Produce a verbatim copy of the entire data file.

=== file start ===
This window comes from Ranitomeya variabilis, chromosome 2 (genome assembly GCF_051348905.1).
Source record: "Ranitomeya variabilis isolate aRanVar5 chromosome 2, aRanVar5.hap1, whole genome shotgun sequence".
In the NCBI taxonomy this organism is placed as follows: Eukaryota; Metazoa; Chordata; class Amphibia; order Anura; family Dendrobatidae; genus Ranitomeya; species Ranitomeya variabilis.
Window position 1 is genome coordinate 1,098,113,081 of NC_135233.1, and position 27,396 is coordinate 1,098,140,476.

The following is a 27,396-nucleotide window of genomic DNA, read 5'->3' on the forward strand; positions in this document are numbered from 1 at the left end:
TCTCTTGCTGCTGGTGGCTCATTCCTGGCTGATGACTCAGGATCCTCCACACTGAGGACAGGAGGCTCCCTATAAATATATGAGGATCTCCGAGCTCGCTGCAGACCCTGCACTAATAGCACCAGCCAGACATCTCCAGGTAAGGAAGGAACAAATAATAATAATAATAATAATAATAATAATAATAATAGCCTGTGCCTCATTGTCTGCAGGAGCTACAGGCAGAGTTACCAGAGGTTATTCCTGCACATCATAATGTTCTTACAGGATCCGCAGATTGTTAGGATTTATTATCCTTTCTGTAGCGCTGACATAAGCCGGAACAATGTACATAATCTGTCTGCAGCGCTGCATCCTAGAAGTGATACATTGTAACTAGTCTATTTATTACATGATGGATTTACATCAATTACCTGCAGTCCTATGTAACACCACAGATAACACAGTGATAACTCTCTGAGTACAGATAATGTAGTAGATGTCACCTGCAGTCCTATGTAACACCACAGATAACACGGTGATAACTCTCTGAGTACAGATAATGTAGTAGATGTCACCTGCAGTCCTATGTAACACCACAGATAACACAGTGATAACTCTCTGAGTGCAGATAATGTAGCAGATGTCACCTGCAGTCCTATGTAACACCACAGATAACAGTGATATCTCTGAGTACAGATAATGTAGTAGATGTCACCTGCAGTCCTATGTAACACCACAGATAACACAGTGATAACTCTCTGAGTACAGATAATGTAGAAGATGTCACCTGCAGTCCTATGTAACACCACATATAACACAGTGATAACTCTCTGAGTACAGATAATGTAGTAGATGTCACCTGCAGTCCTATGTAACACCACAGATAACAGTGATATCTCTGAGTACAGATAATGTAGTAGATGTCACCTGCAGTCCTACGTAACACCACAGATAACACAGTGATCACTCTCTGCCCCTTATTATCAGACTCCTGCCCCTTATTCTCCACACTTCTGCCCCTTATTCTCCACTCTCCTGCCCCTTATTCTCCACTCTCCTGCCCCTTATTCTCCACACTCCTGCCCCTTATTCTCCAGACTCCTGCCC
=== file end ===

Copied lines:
This window comes from Ranitomeya variabilis, chromosome 2 (genome assembly GCF_051348905.1).
Source record: "Ranitomeya variabilis isolate aRanVar5 chromosome 2, aRanVar5.hap1, whole genome shotgun sequence".
In the NCBI taxonomy this organism is placed as follows: Eukaryota; Metazoa; Chordata; class Amphibia; order Anura; family Dendrobatidae; genus Ranitomeya; species Ranitomeya variabilis.
Window position 1 is genome coordinate 1,098,113,081 of NC_135233.1, and position 27,396 is coordinate 1,098,140,476.

The following is a 27,396-nucleotide window of genomic DNA, read 5'->3' on the forward strand; positions in this document are numbered from 1 at the left end:
TCTCTTGCTGCTGGTGGCTCATTCCTGGCTGATGACTCAGGATCCTCCACACTGAGGACAGGAGGCTCCCTATAAATATATGAGGATCTCCGAGCTCGCTGCAGACCCTGCACTAATAGCACCAGCCAGACATCTCCAGGTAAGGAAGGAACAAATAATAATAATAATAATAATAATAATAATAATAATAGCCTGTGCCTCATTGTCTGCAGGAGCTACAGGCAGAGTTACCAGAGGTTATTCCTGCACATCATAATGTTCTTACAGGATCCGCAGATTGTTAGGATTTATTATCCTTTCTGTAGCGCTGACATAAGCCGGAACAATGTACATAATCTGTCTGCAGCGCTGCATCCTAGAAGTGATACATTGTAACTAGTCTATTTATTACATGATGGATTTACATCAATTACCTGCAGTCCTATGTAACACCACAGATAACACAGTGATAACTCTCTGAGTACAGATAATGTAGTAGATGTCACCTGCAGTCCTATGTAACACCACAGATAACACGGTGATAACTCTCTGAGTACAGATAATGTAGTAGATGTCACCTGCAGTCCTATGTAACACCACAGATAACACAGTGATAACTCTCTGAGTGCAGATAATGTAGCAGATGTCACCTGCAGTCCTATGTAACACCACAGATAACAGTGATATCTCTGAGTACAGATAATGTAGTAGATGTCACCTGCAGTCCTATGTAACACCACAGATAACACAGTGATAACTCTCTGAGTACAGATAATGTAGAAGATGTCACCTGCAGTCCTATGTAACACCACATATAACACAGTGATAACTCTCTGAGTACAGATAATGTAGTAGATGTCACCTGCAGTCCTATGTAACACCACAGATAACAGTGATATCTCTGAGTACAGATAATGTAGTAGATGTCACCTGCAGTCCTACGTAACACCACAGATAACACAGTGATCACTCTCTGCCCCTTATTATCAGACTCCTGCCCCTTATTCTCCACACTTCTGCCCCTTATTCTCCACTCTCCTGCCCCTTATTCTCCACTCTCCTGCCCCTTATTCTCCACACTCCTGCCCCTTATTCTCCAGACTCCTGCCC